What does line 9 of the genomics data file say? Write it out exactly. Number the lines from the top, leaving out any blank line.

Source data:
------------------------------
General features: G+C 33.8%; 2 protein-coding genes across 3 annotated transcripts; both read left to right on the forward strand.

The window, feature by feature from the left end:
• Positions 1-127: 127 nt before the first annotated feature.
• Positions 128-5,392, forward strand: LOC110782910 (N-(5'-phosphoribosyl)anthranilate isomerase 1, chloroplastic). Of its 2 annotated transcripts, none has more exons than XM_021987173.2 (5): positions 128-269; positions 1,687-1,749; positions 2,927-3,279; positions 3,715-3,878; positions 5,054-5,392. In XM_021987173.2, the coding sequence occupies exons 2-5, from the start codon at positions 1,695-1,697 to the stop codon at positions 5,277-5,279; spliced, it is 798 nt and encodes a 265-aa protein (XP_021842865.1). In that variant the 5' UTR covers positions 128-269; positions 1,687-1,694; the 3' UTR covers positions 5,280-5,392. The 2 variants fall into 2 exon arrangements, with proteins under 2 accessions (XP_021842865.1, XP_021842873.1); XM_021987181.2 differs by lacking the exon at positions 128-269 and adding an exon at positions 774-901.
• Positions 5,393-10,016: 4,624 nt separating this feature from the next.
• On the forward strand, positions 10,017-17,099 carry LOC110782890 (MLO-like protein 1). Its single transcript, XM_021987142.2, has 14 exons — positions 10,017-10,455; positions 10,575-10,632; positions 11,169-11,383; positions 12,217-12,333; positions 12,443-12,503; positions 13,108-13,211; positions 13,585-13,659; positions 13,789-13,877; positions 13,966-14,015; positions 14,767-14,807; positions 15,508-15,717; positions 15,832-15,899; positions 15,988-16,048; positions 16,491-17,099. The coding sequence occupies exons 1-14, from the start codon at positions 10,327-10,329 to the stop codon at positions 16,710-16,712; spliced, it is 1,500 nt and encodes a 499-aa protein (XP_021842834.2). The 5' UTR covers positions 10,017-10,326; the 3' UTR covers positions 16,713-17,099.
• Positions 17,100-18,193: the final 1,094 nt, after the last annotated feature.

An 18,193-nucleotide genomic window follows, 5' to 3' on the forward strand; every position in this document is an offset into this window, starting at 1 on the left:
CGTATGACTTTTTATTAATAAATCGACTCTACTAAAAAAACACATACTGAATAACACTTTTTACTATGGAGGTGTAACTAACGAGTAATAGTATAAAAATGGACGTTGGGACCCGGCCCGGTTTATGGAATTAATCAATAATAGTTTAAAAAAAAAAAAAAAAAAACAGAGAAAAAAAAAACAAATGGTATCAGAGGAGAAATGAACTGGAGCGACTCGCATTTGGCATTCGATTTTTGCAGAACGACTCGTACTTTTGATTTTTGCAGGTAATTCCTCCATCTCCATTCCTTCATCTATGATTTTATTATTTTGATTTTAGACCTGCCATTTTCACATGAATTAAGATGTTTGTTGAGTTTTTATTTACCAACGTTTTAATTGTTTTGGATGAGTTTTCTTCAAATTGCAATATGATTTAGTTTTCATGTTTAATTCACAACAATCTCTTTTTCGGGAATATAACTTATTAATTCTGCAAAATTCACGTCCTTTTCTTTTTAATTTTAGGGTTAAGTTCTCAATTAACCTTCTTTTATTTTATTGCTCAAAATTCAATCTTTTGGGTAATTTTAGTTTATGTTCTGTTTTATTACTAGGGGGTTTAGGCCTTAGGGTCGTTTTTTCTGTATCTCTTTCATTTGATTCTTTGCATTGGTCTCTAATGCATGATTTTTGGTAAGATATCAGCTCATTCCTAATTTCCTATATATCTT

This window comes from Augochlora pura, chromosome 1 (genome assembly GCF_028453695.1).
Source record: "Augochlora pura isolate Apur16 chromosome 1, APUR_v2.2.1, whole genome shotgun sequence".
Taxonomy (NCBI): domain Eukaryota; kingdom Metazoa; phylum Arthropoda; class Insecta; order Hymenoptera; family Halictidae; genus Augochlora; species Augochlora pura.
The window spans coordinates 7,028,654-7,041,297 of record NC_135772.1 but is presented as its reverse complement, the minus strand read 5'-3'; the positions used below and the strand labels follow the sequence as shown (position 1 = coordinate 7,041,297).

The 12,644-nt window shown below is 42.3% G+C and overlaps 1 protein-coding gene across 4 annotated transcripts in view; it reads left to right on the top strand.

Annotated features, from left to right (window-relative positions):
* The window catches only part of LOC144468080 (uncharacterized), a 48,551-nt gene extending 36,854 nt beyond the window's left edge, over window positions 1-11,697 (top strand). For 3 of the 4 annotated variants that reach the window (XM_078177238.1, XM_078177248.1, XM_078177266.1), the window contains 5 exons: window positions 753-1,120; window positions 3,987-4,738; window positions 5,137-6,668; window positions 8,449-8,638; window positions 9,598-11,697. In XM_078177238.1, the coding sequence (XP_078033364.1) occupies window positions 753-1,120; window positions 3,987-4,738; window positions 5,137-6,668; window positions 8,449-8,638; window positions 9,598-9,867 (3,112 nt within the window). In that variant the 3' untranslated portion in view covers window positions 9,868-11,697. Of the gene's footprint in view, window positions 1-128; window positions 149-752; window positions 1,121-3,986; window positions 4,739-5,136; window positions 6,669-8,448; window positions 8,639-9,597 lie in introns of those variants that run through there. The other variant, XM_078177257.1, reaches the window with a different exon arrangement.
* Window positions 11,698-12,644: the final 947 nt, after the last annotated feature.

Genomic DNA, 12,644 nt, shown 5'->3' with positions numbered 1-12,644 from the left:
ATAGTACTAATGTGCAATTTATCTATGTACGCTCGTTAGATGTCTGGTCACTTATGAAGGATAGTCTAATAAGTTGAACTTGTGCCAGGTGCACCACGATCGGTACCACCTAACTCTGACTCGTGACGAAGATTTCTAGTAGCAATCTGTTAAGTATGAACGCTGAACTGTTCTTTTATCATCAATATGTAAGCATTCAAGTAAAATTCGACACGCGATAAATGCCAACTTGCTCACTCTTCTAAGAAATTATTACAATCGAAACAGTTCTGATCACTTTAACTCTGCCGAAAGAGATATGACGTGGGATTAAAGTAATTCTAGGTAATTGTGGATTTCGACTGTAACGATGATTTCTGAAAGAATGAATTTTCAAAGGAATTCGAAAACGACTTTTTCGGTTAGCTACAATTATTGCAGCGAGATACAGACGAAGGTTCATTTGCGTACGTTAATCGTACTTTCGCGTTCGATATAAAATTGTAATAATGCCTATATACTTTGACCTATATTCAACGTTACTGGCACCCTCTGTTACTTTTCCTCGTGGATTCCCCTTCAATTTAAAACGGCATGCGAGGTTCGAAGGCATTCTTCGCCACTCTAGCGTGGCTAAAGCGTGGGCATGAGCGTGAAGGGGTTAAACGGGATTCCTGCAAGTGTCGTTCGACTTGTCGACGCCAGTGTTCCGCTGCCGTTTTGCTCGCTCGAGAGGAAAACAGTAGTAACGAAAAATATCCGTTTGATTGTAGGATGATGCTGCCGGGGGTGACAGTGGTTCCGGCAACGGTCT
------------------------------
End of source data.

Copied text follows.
CGTATGACTTTTTATTAATAAATCGACTCTACTAAAAAAACACATACTGAATAACACTTTTTACTATGGAGGTGTAACTAACGAGTAATAGTATAAAAATGGACGTTGGGACCCGGCCCGGTTTATGGAATTAATCAATAATAGTTTAAAAAAAAAAAAAAAAAAACAGAGAAAAAAAAAACAAATGGTATCAGAGGAGAAATGAACTGGAGCGACTCGCATTTGGCATTCGATTTTTGCAGAACGACTCGTACTTTTGATTTTTGCAGGTAATTCCTCCATCTCCATTCCTTCATCTATGATTTTATTATTTTGATTTTAGACCTGCCATTTTCACATGAATTAAGATGTTTGTTGAGTTTTTATTTACCAACGTTTTAATTGTTTTGGATGAGTTTTCTTCAAATTGCAATATGATTTAGTTTTCATGTTTAATTCACAACAATCTCTTTTTCGGGAATATAACTTATTAATTCTGCAAAATTCACGTCCTTTTCTTTTTAATTTTAGGGTTAAGTTCTCAATTAACCTTCTTTTATTTTATTGCTCAAAATTCAATCTTTTGGGTAATTTTAGTTTATGTTCTGTTTTATTACTAGGGGGTTTAGGCCTTAGGGTCGTTTTTTCTGTATCTCTTTCATTTGATTCTTTGCATTGGTCTCTAATGCATGATTTTTGGTAAGATATCAGCTCATTCCTAATTTCCTATATATCTT